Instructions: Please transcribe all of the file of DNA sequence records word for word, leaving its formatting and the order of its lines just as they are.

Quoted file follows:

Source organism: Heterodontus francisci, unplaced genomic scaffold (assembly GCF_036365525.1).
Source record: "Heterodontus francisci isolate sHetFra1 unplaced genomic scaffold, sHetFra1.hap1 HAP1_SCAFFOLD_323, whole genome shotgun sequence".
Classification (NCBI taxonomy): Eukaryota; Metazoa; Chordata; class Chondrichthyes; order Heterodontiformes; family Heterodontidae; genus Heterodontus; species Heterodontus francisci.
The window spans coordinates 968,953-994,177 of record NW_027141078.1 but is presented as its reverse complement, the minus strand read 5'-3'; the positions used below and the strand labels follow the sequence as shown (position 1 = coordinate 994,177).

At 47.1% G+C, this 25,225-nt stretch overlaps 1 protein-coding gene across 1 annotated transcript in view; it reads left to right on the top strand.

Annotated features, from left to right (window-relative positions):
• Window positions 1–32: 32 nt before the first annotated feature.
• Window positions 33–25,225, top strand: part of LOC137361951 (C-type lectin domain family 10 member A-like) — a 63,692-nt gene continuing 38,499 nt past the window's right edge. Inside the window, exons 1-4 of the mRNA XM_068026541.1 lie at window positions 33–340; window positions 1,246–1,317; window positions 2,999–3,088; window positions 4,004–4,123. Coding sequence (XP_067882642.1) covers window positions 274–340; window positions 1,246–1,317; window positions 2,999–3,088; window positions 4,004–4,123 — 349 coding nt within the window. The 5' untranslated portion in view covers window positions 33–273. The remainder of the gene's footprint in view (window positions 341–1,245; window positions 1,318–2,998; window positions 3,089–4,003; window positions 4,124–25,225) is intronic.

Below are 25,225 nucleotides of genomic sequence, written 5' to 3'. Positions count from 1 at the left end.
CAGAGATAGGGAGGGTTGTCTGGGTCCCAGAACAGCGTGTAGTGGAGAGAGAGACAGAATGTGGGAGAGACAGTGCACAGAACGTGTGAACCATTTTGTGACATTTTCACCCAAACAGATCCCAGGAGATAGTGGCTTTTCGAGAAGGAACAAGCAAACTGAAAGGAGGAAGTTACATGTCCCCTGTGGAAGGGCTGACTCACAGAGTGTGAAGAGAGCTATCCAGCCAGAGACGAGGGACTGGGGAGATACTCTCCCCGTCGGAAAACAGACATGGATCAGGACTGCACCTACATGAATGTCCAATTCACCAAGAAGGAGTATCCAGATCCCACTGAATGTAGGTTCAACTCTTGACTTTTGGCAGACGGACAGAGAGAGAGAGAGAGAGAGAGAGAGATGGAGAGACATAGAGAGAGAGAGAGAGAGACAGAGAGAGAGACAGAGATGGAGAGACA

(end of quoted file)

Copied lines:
Source organism: Heterodontus francisci, unplaced genomic scaffold (assembly GCF_036365525.1).
Source record: "Heterodontus francisci isolate sHetFra1 unplaced genomic scaffold, sHetFra1.hap1 HAP1_SCAFFOLD_323, whole genome shotgun sequence".
Classification (NCBI taxonomy): Eukaryota; Metazoa; Chordata; class Chondrichthyes; order Heterodontiformes; family Heterodontidae; genus Heterodontus; species Heterodontus francisci.
The window spans coordinates 968,953-994,177 of record NW_027141078.1 but is presented as its reverse complement, the minus strand read 5'-3'; the positions used below and the strand labels follow the sequence as shown (position 1 = coordinate 994,177).

At 47.1% G+C, this 25,225-nt stretch overlaps 1 protein-coding gene across 1 annotated transcript in view; it reads left to right on the top strand.

Annotated features, from left to right (window-relative positions):
• Window positions 1–32: 32 nt before the first annotated feature.
• Window positions 33–25,225, top strand: part of LOC137361951 (C-type lectin domain family 10 member A-like) — a 63,692-nt gene continuing 38,499 nt past the window's right edge. Inside the window, exons 1-4 of the mRNA XM_068026541.1 lie at window positions 33–340; window positions 1,246–1,317; window positions 2,999–3,088; window positions 4,004–4,123. Coding sequence (XP_067882642.1) covers window positions 274–340; window positions 1,246–1,317; window positions 2,999–3,088; window positions 4,004–4,123 — 349 coding nt within the window. The 5' untranslated portion in view covers window positions 33–273. The remainder of the gene's footprint in view (window positions 341–1,245; window positions 1,318–2,998; window positions 3,089–4,003; window positions 4,124–25,225) is intronic.

Below are 25,225 nucleotides of genomic sequence, written 5' to 3'. Positions count from 1 at the left end.
CAGAGATAGGGAGGGTTGTCTGGGTCCCAGAACAGCGTGTAGTGGAGAGAGAGACAGAATGTGGGAGAGACAGTGCACAGAACGTGTGAACCATTTTGTGACATTTTCACCCAAACAGATCCCAGGAGATAGTGGCTTTTCGAGAAGGAACAAGCAAACTGAAAGGAGGAAGTTACATGTCCCCTGTGGAAGGGCTGACTCACAGAGTGTGAAGAGAGCTATCCAGCCAGAGACGAGGGACTGGGGAGATACTCTCCCCGTCGGAAAACAGACATGGATCAGGACTGCACCTACATGAATGTCCAATTCACCAAGAAGGAGTATCCAGATCCCACTGAATGTAGGTTCAACTCTTGACTTTTGGCAGACGGACAGAGAGAGAGAGAGAGAGAGAGAGAGATGGAGAGACATAGAGAGAGAGAGAGAGAGACAGAGAGAGAGACAGAGATGGAGAGACA